David Cameron and Ed Miliband's tributes to Nelson Mandela

Cameron says "a great light has gone out in the world", while Miliband says he "taught people across the globe the true meaning of courage, strength, hope and reconciliation."

Following the news of Nelson Mandela's death, which was announced by Jacob Zuma tonight, David Cameron and Ed Miliband have both paid their tributes.

Cameron said:

A great light has gone out in the world. Nelson Mandela was a towering figure in our time; a legend in life and now in death – a true global hero. Across the country he loved they will be mourning a man who was the embodiment of grace. Meeting him was one of the great honours of my life. My heart goes out to his family – and to all in South Africa and around the world whose lives were changed through his courage.

Miliband said:

The world has lost the inspirational figure of our age.

Nelson Mandela taught people across the globe the true meaning of courage, strength, hope and reconciliation.

From campaigner to prisoner to President to global hero, Nelson Mandela will always be remembered for his dignity, integrity and his values of equality and justice.

He was an activist who became President and a President who always remained an activist. Right to the end of his life he reminded the richest nations of the world of their responsibilities to the poorest.

Above all, he showed us the power of people, in the cause of justice, to overcome the mightiest obstacles.

He moved the world and the world will miss him deeply.

During the struggle against apartheid, the Labour party was proud to stand with the people of South Africa in solidarity. Today we stand with the people of South Africa in mourning.


South African police vehicles are parked outside the house of Nelson Mandela following his death in Johannesburg. Photograph: Getty Images.
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It's Gary Lineker 1, the Sun 0

The football hero has found himself at the heart of a Twitter storm over the refugee children debate.

The Mole wonders what sort of topsy-turvy universe we now live in where Gary Lineker is suddenly being called a “political activist” by a Conservative MP? Our favourite big-eared football pundit has found himself in a war of words with the Sun newspaper after wading into the controversy over the age of the refugee children granted entry into Britain from Calais.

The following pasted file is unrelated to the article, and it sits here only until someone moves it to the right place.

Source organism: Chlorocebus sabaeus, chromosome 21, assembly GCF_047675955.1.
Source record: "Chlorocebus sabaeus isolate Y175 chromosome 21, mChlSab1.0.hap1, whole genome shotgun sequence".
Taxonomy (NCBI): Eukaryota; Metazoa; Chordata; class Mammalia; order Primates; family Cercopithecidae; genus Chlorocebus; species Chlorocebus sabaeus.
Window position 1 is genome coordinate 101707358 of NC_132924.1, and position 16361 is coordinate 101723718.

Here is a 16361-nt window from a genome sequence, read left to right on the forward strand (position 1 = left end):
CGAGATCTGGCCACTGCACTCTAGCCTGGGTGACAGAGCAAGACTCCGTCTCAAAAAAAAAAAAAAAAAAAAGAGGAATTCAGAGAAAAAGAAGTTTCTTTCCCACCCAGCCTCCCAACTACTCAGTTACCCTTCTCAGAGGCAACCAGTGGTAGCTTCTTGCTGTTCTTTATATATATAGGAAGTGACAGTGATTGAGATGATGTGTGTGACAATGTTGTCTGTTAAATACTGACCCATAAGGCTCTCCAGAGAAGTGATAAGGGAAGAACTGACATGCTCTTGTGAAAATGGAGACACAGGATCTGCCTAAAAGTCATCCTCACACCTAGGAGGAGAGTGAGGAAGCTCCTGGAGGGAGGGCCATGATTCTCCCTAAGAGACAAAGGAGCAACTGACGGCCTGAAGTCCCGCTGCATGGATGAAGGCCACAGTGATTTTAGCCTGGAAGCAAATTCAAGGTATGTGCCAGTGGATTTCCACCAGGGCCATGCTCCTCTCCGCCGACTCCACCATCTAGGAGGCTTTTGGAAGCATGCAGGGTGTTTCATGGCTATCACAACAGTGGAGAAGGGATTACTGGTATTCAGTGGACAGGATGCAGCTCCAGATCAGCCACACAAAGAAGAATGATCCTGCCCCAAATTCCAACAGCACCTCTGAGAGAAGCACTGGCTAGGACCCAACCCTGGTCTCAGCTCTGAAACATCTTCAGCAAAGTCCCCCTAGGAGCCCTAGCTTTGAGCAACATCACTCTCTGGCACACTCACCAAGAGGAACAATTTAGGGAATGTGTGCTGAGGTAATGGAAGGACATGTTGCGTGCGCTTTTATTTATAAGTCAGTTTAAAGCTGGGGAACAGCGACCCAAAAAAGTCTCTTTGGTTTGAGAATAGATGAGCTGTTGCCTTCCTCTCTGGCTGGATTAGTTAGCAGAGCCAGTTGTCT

Pictures published earlier this week in the right-wing press prompted speculation over the migrants' “true age”, and a Tory MP even went as far as suggesting that these children should have their age verified by dental X-rays. All of which leaves your poor Mole with a deeply furrowed brow. But luckily the British Dental Association was on hand to condemn the idea as unethical, inaccurate and inappropriate. Phew. Thank God for dentists.

Back to old Big Ears, sorry, Saint Gary, who on Wednesday tweeted his outrage over the Murdoch-owned newspaper’s scaremongering coverage of the story. He smacked down the ex-English Defence League leader, Tommy Robinson, in a single tweet, calling him a “racist idiot”, and went on to defend his right to express his opinions freely on his feed.

The Sun hit back in traditional form, calling for Lineker to be ousted from his job as host of the BBC’s Match of the Day. The headline they chose? “Out on his ears”, of course, referring to the sporting hero’s most notable assets. In the article, the tabloid lays into Lineker, branding him a “leftie luvvie” and “jug-eared”. The article attacked him for describing those querying the age of the young migrants as “hideously racist” and suggested he had breached BBC guidelines on impartiality.

All of which has prompted calls for a boycott of the Sun and an outpouring of support for Lineker on Twitter. His fellow football hero Stan Collymore waded in, tweeting that he was on “Team Lineker”. Leading the charge against the Murdoch-owned title was the close ally of Labour leader Jeremy Corbyn and former Channel 4 News economics editor, Paul Mason, who tweeted:

Lineker, who is not accustomed to finding himself at the centre of such highly politicised arguments on social media, responded with typical good humour, saying he had received a bit of a “spanking”.

All of which leaves the Mole with renewed respect for Lineker and an uncharacteristic desire to watch this weekend’s Match of the Day to see if any trace of his new activist persona might surface.


I'm a mole, innit.